The battle against dangerously wintry weather is set to continue across much of the UK, forecasters have warned, as thousands in Scotland braced themselves for a fourth night without power.
The Met Office extended its level 3 cold weather alert until Friday as hundreds of homes remained without power, many high-level transport routes stayed impassible and farmers battled with deep snow to keep livestock alive.
A Met Office warning stated: "Bitterly cold easterly winds will persist this week, bringing snow showers to north-east England and light snow flurries across other areas of England.
"With lying snow and partial snow melt during the daytimes, icy conditions are likely during the nights."
The Met Office also issued fresh yellow warnings of snow and ice, while the AA said its patrols have faced a "winter war zone" over the last few days.
The breakdown firm said it has dealt with more than 1,100 call-outs to people who have got stuck in snow, ice or floodwater since Thursday - including more than 150 on Monday.
In the west of Scotland, thousands of people are spending a fourth night without power after it emerged that two electricity pylons were toppled by sheets of ice and snow.
Scottish and Southern Energy (SSE) said that 3,300 customers in Kintyre, Argyll, and on the Isle of Arran will remain cut off over Monday night.
This number is down from 5,000 earlier in the day as around 400 engineers continue their efforts to restore supplies, it said.
The provider said it is the first time in the company's history that two of its metal pylons have come down. It said the last time a pylon was felled by severe weather was in 1987, in the north of Scotland.
An SSE spokesman said: "Instances of significant damage to the electricity network infrastructure have been among the worst seen for 30 years, with the weight of line icing pressurising the transmission lines around Crossaig where transmission towers were felled by the conditions.
"Transmission overhead lines staff have started working to make towers safe and carry out temporary repairs after finally gaining access to the location earlier today."
The continuing Arctic conditions are in stark contrast to this week last year when headlines proclaimed Britain hotter than Madrid or California, with sun-seekers heading to the beach to enjoy an early spring heatwave.
On 24 March last year, Porthmadog in North Wales saw the warmest temperature, reaching 21.7C (71F) - making it hotter than Madrid, Rome, Athens, Barcelona and Monte Real in Portugal.
Now, the odds are shortening on the first white Easter in five years, just as the clocks are due to go forward for British Summer Time.
As well as Scotland, engineers have been continuing their battle to restore power to hundreds of homes across parts of Northern Ireland and Cumbria.
Helicopters were helping in the operation in Northern Ireland, where snow drifts and abandoned vehicles hampered efforts to restore power to 800 homes and businesses.
More than 140,000 customers who lost power when the wintry blast struck the eastern counties of the region last Thursday and Friday have since had supply restored.
In northern England, many cross-Pennine routes remained blocked by drifting snow, including the Snake Pass and Woodhead Pass, between Manchester and South Yorkshire.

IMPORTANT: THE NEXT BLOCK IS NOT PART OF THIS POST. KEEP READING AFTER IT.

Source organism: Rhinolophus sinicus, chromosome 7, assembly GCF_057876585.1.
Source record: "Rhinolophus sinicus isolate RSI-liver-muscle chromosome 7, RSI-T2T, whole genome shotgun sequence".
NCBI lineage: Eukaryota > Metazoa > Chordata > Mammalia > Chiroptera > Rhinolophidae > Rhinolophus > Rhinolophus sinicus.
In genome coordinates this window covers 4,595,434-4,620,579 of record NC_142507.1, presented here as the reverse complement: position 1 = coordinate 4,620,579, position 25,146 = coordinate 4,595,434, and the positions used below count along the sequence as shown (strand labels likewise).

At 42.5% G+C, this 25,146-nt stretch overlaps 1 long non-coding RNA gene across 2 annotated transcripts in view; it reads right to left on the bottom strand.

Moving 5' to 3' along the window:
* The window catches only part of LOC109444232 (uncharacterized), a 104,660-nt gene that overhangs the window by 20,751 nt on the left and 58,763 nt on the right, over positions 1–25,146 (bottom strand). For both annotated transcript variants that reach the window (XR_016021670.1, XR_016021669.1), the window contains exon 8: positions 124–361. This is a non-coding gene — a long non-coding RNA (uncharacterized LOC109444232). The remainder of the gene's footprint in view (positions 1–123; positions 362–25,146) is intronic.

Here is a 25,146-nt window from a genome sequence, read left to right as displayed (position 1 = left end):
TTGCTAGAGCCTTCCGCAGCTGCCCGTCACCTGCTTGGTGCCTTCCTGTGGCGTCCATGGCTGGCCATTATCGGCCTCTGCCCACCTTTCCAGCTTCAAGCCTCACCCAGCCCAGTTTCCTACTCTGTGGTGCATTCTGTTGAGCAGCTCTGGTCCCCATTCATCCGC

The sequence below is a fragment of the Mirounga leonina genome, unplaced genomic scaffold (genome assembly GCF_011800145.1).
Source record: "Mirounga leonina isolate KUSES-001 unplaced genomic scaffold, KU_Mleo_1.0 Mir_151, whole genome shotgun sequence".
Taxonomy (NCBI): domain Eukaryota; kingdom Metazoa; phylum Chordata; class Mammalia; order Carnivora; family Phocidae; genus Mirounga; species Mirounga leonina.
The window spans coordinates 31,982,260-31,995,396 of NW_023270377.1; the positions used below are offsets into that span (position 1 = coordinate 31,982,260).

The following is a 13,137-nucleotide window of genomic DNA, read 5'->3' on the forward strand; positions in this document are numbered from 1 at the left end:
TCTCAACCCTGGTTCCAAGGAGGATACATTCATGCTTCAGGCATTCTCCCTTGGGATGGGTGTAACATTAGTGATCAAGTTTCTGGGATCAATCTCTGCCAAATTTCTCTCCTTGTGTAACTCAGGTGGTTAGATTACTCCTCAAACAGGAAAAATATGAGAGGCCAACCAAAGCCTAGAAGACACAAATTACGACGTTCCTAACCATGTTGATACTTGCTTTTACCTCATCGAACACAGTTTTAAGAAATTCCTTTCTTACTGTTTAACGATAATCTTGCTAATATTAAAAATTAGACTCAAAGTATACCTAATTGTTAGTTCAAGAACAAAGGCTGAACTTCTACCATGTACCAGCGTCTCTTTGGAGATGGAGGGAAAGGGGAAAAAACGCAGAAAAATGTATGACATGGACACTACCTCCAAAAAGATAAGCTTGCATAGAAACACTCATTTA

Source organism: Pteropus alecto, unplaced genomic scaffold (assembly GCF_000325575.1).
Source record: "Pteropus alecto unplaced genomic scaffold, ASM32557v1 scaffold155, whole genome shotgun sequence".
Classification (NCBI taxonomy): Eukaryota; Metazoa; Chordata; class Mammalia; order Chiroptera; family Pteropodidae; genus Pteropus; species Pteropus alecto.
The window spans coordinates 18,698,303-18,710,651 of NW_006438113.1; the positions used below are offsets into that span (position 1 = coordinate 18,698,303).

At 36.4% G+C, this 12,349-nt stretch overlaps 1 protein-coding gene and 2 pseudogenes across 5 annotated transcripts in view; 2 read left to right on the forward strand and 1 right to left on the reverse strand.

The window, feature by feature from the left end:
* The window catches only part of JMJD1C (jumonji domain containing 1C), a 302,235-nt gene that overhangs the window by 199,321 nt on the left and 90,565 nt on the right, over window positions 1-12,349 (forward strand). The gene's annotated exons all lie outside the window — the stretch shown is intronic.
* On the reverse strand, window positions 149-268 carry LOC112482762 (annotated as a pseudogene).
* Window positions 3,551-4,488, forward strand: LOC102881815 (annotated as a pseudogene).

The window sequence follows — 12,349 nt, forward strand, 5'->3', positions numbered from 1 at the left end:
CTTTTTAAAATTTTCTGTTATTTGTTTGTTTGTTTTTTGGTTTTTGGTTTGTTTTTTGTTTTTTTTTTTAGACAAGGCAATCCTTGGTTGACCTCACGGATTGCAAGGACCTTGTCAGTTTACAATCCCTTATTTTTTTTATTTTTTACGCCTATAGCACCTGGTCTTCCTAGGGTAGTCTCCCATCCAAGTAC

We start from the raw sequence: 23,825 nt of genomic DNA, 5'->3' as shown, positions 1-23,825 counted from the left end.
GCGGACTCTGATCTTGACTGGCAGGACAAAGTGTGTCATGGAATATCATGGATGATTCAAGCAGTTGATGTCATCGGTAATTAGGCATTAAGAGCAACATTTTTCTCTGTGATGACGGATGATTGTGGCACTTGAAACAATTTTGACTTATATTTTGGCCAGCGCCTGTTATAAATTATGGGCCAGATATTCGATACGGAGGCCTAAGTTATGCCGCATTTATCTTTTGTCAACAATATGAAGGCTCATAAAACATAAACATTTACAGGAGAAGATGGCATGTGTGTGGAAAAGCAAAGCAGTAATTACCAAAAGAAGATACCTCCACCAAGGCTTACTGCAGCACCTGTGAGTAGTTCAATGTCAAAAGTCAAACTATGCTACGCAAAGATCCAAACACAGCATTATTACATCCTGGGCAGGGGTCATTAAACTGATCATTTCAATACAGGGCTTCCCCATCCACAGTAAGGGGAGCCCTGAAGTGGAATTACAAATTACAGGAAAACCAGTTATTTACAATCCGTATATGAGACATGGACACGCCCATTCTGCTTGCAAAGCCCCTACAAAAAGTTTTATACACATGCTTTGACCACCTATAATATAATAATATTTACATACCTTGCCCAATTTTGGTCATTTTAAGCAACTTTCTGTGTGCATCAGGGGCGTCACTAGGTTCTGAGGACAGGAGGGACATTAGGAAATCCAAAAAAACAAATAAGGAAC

One motorist returning to his buried car today near Denholme, West Yorkshire, said it was the worst he had seen for more than 30 years.
John Davis said he had left his Seat on Friday on his way home from work and had decided to try to dig it out on Monday.
"I'm taking a day off to try to rescue myself," Mr Davis said. "It's crazy. I've not seen anything like this since 1977, when I was a kid."
Nick Prebble, a forecaster for MeteoGroup, the weather division for the Press Association, said the cold weather was expected to last for at least a few more days, although there will be a respite from the heavy snowfalls.
He said: "The cold and dry weather will stay with us and it will be a similar picture for the next three days. Temperatures are going to struggle, generally reaching 2-3C (35.6-37.4F). It will feel even colder though, because of the easterly breeze bringing in colder air."
A man found dead in deep snow after he started walking home in severe weather in Lancashire was named by police.
The body of Gary Windle, 25, was found by a farmer in Brierfield, near Burnley, at about 1.30pm on Saturday.
Lancashire Police said his death was not being treated as suspicious and there were indications it was a "very tragic incident" after he started walking home from a night out with friends on Friday.
Severe weather is also thought to have led to the death of a woman in Cornwall.
The woman, named locally as Susan Norman, died on Friday when her house in Looe, Cornwall, collapsed during a landslip following torrential rain.
The AA said patrols have had to fight their way to some customers through snowdrifts higher than their rescue vehicles and often had to move abandoned cars to get to stranded people.
Darron Burness, the AA's head of special operations, said: "Conditions in places over the weekend were like a winter war zone - it was challenging enough in a four-wheel-drive, never mind a normal car on summer tyres.
"Some drivers put themselves and others at risk by venturing out against police advice."
By 5pm on Monday, the AA said it had attended around 12,500 breakdowns nationwide, peaking at around 1,700 every hour. It said it expected to exceed 16,000 call-outs for the day, compared with around 10,500 on an average Monday.
Bookies Ladbrokes now has a white Easter as odds-on, and is offering 5/1 that it will be the coldest Easter weekend ever.
The firm has also offered odds on Sunday's University Boat Race being disrupted by ice on the Thames.